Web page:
Latitude Without a Plumb Bob Sextant
I am now sitting in my life boat without any string, but with a pencil, a can of beans, and a piece of marine plywood (the life boat seat?), a 6inch stick that I found drifting in the ocean, and a much better memory. On one side of the plywood I construct a crude protractor by drawing a circle on the plywood using the can as a guide for my pencil, and then dividing the circle into quarters, eighths, etc. to allow me to measure angles. I also determine the location of the center of the circle from the intersection of the lines I drew to divide the circle. (Note: without the can I could draw a circle by holding my thumb at the center of the board, the pencil in my fingers, and rotating the board underneath the pencil using my thumb as the axis. The can method is easier.)
From my observations of sunrise and sunset, I have already calculated LAN. Starting about 20 minutes before LAN, I flip my board over, mark a spot on the board, and then carefully hold the stick vertical on this spot and carefully hold the board level. I then use my pencil to mark the spot on the board where the tip of the stick’s shadow falls, and do this repeatedly until about 20 minutes after LAN. I take the average of the distances from the shadow tip marks to the spot where I placed the stick, and mark this distance on the side of the stick.
Turning my board over, using the mark on my stick, I measure from the center of my circle to the point corresponding to the distance from the stick base to the shadow tip on a line that passes from the center of the circle through the 90 degree point. I then place my stick vertically on the measured point and draw a line from the center of my circle to the tip of the stick. The difference between the angle of this line and 90 degrees is the observed height of the sun at LAN, Ho.
Since the date is July 4, I know that the declination of the Sun is north of the celestial equator, and I need to subtract this declination from Ho to determine my latitude. I calculate the declination by first determining an angle that is equal to the number of days from the summer solstice (June 21) to July 4, divided by the number of days from the summer solstice (June 21) to the autumnal equinox (September 23), and multiplying that number by 90 degrees: angle = 13 days / (13 days + 27 days + 31 days + 23 days) * 90 deg = 13 days / 94 days * 90 deg = 12 deg (rounded). I know that the declination of the sun is 23.45 deg * cos(12 deg) = 22.9 degrees. Of course, I don’t have a calculator or trig tables with me, so I have to determine cos(12 deg) by plotting the angle on my board protractor and dividing the horizontal distance from the center of the circle in some appropriate unit such as stick lengths along the 90 degree radius to its intersection with a perpendicular dropped from the 78 degree mark (78 = 90 – 12) and dividing that distance by the radius of my can circle in stick lengths.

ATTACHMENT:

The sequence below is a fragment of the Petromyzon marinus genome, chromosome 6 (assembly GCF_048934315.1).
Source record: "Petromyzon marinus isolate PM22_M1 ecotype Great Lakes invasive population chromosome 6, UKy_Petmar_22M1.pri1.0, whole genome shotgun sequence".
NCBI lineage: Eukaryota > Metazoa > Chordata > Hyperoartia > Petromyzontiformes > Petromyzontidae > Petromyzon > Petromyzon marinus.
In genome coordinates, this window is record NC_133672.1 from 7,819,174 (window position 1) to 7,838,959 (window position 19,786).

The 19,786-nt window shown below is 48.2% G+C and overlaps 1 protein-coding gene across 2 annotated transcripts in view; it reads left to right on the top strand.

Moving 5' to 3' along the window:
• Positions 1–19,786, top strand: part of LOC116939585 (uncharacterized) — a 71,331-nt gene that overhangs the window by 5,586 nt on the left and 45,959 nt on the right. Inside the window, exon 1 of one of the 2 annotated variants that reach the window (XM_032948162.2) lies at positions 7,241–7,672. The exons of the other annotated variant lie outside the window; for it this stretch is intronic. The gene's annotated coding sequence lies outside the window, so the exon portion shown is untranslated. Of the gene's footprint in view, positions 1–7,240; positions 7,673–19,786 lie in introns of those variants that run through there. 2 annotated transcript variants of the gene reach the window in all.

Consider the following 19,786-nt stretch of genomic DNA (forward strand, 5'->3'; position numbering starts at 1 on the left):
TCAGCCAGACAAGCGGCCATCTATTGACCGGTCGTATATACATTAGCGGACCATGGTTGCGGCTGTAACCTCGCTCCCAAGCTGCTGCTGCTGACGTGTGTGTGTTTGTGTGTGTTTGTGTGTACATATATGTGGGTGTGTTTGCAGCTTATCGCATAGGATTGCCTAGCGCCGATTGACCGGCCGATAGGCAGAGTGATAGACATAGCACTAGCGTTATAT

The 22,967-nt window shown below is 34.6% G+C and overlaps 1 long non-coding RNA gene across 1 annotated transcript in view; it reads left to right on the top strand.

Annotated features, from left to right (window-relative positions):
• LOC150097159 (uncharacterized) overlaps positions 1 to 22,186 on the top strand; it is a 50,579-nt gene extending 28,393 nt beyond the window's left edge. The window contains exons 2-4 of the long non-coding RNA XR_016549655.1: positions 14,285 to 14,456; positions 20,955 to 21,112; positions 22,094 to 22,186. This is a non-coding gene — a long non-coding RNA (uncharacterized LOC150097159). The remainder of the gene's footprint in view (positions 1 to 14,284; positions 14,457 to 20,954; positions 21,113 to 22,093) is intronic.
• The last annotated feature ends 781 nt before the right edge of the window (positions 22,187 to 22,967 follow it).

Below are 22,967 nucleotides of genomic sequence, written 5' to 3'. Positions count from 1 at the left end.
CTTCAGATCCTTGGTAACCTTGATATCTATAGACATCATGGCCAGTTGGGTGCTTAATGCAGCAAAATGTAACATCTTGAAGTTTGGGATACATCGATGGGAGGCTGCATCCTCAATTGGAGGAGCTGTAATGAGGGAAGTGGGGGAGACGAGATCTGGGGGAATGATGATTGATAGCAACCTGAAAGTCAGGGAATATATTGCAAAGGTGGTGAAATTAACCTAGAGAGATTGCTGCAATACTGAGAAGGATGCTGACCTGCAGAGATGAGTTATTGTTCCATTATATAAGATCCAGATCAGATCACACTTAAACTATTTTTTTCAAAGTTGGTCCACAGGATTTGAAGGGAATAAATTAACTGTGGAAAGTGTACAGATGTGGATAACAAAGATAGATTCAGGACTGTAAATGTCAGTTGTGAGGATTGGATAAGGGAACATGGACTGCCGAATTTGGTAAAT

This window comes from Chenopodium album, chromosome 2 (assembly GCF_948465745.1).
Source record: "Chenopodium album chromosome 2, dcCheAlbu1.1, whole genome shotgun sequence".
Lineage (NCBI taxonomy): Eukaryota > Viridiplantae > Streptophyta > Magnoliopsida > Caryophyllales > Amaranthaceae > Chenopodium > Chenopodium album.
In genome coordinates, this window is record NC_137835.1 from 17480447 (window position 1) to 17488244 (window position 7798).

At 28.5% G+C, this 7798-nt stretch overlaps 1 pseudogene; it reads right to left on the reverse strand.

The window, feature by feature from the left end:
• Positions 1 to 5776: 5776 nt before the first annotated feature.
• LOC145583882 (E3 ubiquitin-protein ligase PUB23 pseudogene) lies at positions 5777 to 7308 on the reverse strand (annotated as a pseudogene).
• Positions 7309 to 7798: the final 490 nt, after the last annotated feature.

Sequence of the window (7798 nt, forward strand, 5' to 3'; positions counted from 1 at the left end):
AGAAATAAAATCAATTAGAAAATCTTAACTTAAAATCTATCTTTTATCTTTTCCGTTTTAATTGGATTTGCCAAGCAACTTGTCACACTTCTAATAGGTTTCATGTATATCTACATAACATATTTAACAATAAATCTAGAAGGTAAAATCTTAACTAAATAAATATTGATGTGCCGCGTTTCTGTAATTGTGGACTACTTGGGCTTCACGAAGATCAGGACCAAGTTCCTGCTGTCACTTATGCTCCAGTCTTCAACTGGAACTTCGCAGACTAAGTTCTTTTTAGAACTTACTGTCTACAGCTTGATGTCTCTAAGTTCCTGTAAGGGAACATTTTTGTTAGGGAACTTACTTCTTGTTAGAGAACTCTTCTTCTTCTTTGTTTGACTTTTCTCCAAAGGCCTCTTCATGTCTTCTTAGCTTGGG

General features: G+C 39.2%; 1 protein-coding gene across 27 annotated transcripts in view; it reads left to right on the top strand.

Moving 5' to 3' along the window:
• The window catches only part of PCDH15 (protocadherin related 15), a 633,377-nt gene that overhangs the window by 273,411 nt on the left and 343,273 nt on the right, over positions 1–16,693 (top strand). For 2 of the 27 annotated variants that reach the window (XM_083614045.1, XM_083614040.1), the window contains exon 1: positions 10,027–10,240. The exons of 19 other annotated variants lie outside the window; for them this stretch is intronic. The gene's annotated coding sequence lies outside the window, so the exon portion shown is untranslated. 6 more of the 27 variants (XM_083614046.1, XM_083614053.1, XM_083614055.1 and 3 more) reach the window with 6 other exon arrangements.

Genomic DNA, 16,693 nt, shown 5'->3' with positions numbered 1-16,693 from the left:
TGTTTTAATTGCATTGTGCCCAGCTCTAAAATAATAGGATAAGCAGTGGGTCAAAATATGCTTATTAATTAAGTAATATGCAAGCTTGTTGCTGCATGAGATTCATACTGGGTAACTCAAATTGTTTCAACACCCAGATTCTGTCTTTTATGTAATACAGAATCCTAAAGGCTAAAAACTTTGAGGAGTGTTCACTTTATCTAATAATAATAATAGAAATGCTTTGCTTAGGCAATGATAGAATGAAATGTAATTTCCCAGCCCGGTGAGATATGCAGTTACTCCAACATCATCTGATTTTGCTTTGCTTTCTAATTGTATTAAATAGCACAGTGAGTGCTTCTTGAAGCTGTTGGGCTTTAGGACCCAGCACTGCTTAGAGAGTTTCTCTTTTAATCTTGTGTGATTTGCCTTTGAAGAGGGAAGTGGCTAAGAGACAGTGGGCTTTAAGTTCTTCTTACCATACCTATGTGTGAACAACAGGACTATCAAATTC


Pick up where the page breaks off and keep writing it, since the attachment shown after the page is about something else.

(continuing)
Subtracting the Sun’s declination from Ho gives my latitude, more or less. Measurement errors can be very significant with this approach. The result will depend on my ability to hold the stick vertical while measuring its shadow, and my ability to hold the board level. Since this is July, the length of the shadow will be small relative to the height of the stick and difficult to measure accurately. I suspect that measurement error becomes less significant the longer the stick is. Measurement errors will also impact the calculation of the sun’s declination using the angle plotting method.
I can doublecheck my work by lying on my back at night and observing the zenith stars.
In part A, at latitude 47 deg 34 min N, on the evening of July 4, 2007 I should be able to observe Deneb near the zenith at approximately 0430 UTC. I recall Deneb’s declination is 45 deg north, which gives me my latitude within about 2 ½ degrees (150 nmi). In part B, at latitude 29 deg 20 min N, on the evening of July 4, 2007 I should be able to observe Alphekka at approximately the zenith at 0715 UTC. My excellent memory tells me Alphekka’s declination is 26 deg 42 min N, which is within 2 deg 34 min of my actual latitude. Without a star chart or almanac, this method is highly dependent on one’s memory of star declinations, which is a major weakness. Accuracy suffers depending on how well the zenith star’s declination matches the observer’s latitude. Finally, observational errors are a problem; determining when a star is at the zenith can be challenging, especially in heavy seas.
From: Midland, MI